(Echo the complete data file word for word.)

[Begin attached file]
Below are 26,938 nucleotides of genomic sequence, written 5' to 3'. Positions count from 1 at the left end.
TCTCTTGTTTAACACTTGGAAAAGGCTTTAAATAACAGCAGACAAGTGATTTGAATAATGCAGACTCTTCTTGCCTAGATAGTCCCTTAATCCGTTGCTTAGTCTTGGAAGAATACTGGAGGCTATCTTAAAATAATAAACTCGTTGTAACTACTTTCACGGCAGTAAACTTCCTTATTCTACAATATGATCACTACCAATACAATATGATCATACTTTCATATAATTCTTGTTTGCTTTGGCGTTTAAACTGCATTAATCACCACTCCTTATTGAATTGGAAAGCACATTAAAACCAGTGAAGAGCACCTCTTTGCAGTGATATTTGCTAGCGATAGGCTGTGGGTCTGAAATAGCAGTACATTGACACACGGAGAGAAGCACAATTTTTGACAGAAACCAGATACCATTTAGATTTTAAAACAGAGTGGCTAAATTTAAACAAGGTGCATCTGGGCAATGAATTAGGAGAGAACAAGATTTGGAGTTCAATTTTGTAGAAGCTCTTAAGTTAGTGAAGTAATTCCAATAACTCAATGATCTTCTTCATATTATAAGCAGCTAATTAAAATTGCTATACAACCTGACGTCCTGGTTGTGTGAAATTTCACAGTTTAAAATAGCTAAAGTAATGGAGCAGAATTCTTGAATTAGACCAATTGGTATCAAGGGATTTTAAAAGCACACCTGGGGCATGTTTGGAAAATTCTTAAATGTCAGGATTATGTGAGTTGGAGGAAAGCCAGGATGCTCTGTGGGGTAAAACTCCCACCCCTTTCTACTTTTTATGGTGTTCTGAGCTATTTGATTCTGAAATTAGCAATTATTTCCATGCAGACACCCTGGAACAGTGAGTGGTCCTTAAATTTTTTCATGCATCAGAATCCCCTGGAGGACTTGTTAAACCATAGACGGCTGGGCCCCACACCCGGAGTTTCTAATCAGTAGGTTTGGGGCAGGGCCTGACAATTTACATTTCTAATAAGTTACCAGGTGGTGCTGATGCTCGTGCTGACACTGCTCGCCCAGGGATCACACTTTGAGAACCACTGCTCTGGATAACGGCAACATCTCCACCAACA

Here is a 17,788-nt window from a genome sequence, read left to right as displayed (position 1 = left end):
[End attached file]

Below are 26,938 nucleotides of genomic sequence, written 5' to 3'. Positions count from 1 at the left end.
TCTCTTGTTTAACACTTGGAAAAGGCTTTAAATAACAGCAGACAAGTGATTTGAATAATGCAGACTCTTCTTGCCTAGATAGTCCCTTAATCCGTTGCTTAGTCTTGGAAGAATACTGGAGGCTATCTTAAAATAATAAACTCGTTGTAACTACTTTCACGGCAGTAAACTTCCTTATTCTACAATATGATCACTACCAATACAATATGATCATACTTTCATATAATTCTTGTTTGCTTTGGCGTTTAAACTGCATTAATCACCACTCCTTATTGAATTGGAAAGCACATTAAAACCAGTGAAGAGCACCTCTTTGCAGTGATATTTGCTAGCGATAGGCTGTGGGTCTGAAATAGCAGTACATTGACACACGGAGAGAAGCACAATTTTTGACAGAAACCAGATACCATTTAGATTTTAAAACAGAGTGGCTAAATTTAAACAAGGTGCATCTGGGCAATGAATTAGGAGAGAACAAGATTTGGAGTTCAATTTTGTAGAAGCTCTTAAGTTAGTGAAGTAATTCCAATAACTCAATGATCTTCTTCATATTATAAGCAGCTAATTAAAATTGCTATACAACCTGACGTCCTGGTTGTGTGAAATTTCACAGTTTAAAATAGCTAAAGTAATGGAGCAGAATTCTTGAATTAGACCAATTGGTATCAAGGGATTTTAAAAGCACACCTGGGGCATGTTTGGAAAATTCTTAAATGTCAGGATTATGTGAGTTGGAGGAAAGCCAGGATGCTCTGTGGGGTAAAACTCCCACCCCTTTCTACTTTTTATGGTGTTCTGAGCTATTTGATTCTGAAATTAGCAATTATTTCCATGCAGACACCCTGGAACAGTGAGTGGTCCTTAAATTTTTTCATGCATCAGAATCCCCTGGAGGACTTGTTAAACCATAGACGGCTGGGCCCCACACCCGGAGTTTCTAATCAGTAGGTTTGGGGCAGGGCCTGACAATTTACATTTCTAATAAGTTACCAGGTGGTGCTGATGCTCGTGCTGACACTGCTCGCCCAGGGATCACACTTTGAGAACCACTGCTCTGGATAACGGCAACATCTCCACCAACA

Here is a 17,788-nt window from a genome sequence, read left to right as displayed (position 1 = left end):